You’re taking care of your aging parents, with
your own kid still at home – what now?

Being a caregiver is an incredibly significant milestone in your life!

Just about the time your kids are finding the edge of the nest, pressure comes from the other end. Now, your parents begin to have health or financial issues to add new stress to your life. Welcome to the “Sandwich Generation.” Everyone talks about Boomers, Millennials, X, Y, Z. However, few people talk about being sandwiched between a couple of those generations. Let alone, the stress, confusion, and concern about this new juggling act. One one end, you assist with the “learning to fly” stage of life. At the other end, you try to find a smooth landing for your parents. It’s important to know, on both sides of the sandwich, legal plans need to be addressed. And, it is important to do so while people before the opportunity is missed.

Estate Planning, Elder Law, Probate/ Administration… legal terms that cause more confusion than provide answers. 

Questions you may already have:

  • When is it right time to get a plan in place?
  • What can I do to better manage this situation?

You need some planning – legal Life Planning – to manage the intersection of your life and legal happenings.

Starting at the older end of the spectrum, most of our parents are not super open to discussing things. Whether it is real health issues, financial things, or clearly asking for help, they lived in, or in the shadow of the Depression. They are the bootstrap generation – they get up, get it done, and don’t talk much about it.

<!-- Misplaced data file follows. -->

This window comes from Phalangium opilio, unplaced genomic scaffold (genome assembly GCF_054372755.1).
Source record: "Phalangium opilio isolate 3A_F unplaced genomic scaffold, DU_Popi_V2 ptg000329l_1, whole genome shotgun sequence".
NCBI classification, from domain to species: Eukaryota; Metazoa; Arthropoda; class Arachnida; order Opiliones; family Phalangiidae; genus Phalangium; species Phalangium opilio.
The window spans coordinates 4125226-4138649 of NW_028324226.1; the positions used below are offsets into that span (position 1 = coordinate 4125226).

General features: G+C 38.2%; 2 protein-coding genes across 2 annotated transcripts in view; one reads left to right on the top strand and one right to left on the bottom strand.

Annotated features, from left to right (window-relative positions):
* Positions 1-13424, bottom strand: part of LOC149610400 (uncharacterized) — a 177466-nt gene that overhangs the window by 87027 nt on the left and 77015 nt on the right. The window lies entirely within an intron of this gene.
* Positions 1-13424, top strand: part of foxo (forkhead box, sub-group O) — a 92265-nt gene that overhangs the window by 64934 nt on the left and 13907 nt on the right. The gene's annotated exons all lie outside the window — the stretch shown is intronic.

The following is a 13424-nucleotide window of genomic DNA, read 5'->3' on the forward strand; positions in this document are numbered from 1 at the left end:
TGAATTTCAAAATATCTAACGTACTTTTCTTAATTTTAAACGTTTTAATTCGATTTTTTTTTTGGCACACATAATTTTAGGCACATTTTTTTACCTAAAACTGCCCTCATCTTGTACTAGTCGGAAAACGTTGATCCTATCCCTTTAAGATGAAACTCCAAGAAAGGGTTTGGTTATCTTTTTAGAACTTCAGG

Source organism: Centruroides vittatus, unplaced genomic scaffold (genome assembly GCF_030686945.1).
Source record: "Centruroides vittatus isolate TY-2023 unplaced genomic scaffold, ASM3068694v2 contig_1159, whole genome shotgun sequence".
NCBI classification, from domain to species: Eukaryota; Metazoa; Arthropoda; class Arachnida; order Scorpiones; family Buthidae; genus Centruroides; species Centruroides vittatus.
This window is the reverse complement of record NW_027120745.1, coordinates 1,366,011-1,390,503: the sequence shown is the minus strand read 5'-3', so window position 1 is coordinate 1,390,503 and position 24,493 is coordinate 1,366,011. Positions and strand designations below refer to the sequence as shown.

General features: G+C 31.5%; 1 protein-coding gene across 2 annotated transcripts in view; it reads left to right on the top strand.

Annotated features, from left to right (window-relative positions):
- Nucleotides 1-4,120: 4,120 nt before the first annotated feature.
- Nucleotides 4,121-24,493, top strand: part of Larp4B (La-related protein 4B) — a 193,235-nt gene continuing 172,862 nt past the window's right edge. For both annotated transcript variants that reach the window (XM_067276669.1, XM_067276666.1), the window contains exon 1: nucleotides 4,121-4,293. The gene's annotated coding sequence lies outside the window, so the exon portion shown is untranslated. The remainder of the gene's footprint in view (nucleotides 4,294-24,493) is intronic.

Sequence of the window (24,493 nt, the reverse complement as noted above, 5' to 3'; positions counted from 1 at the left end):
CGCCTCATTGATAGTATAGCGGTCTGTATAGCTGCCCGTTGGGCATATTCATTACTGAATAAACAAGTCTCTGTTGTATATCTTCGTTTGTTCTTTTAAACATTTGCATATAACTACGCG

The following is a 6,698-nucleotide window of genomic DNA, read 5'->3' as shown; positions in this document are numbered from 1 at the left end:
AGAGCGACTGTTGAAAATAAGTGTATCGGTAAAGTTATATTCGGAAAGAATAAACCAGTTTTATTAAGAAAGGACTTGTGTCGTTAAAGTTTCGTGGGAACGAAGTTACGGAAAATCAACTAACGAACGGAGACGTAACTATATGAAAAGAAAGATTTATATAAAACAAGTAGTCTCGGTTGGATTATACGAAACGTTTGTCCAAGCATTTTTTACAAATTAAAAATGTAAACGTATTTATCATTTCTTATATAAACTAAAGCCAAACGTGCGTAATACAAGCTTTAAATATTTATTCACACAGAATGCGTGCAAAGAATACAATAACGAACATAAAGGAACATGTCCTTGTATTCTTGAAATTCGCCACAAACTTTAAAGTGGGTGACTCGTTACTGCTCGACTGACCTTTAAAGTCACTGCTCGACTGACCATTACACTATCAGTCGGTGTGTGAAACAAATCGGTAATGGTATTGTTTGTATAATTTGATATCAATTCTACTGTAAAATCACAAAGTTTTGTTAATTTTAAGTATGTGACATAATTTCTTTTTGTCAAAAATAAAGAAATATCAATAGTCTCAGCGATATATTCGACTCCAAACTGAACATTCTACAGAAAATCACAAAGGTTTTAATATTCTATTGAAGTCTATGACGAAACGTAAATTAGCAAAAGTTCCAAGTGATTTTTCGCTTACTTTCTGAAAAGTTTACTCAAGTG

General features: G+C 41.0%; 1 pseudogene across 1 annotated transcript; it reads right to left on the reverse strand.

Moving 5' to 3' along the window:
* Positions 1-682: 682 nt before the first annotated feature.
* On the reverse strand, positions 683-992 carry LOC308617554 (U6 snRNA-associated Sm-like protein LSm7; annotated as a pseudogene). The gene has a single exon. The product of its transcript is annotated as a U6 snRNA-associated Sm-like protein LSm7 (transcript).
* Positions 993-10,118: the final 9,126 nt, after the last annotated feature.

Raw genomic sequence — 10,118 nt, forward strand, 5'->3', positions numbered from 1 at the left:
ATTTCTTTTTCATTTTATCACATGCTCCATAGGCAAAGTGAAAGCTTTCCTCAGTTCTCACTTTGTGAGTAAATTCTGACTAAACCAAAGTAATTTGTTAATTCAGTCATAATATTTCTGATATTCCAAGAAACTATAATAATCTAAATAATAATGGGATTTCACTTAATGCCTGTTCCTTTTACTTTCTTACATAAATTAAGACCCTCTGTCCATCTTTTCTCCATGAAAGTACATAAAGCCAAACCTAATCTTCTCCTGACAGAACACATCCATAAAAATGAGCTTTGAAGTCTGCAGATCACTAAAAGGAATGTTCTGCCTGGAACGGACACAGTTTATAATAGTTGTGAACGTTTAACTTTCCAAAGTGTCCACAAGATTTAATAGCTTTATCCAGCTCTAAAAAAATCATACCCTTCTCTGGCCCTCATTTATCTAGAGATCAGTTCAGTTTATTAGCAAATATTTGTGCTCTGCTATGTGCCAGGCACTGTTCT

Their circle of friends heard stories, and readily share, about awful things that happed to others. Because of that, suspicions arise, and often, keep them from doing things that protect and help themselves.

“Did you hear about Helen’s sister’s friend from church. She knows someone who’s kids made her sign something. Then, the kid took all of her money and house, and threw her in a nursing home. That’s never going to happen to me.”

Sadly, this happens. However, it is far less often, and much harder to do, than what people realize. Also, what is missed is that if a person plans proactively, he or she controls the process to protect from such bad acts.

Additionally, if a person reaches incapacity without proper documents in place, guardianship is necessary. That is a much more intrusive and troublesome process than executed decision-making documents.

Download the guide, then schedule an appointment to discuss your young adult’s plan.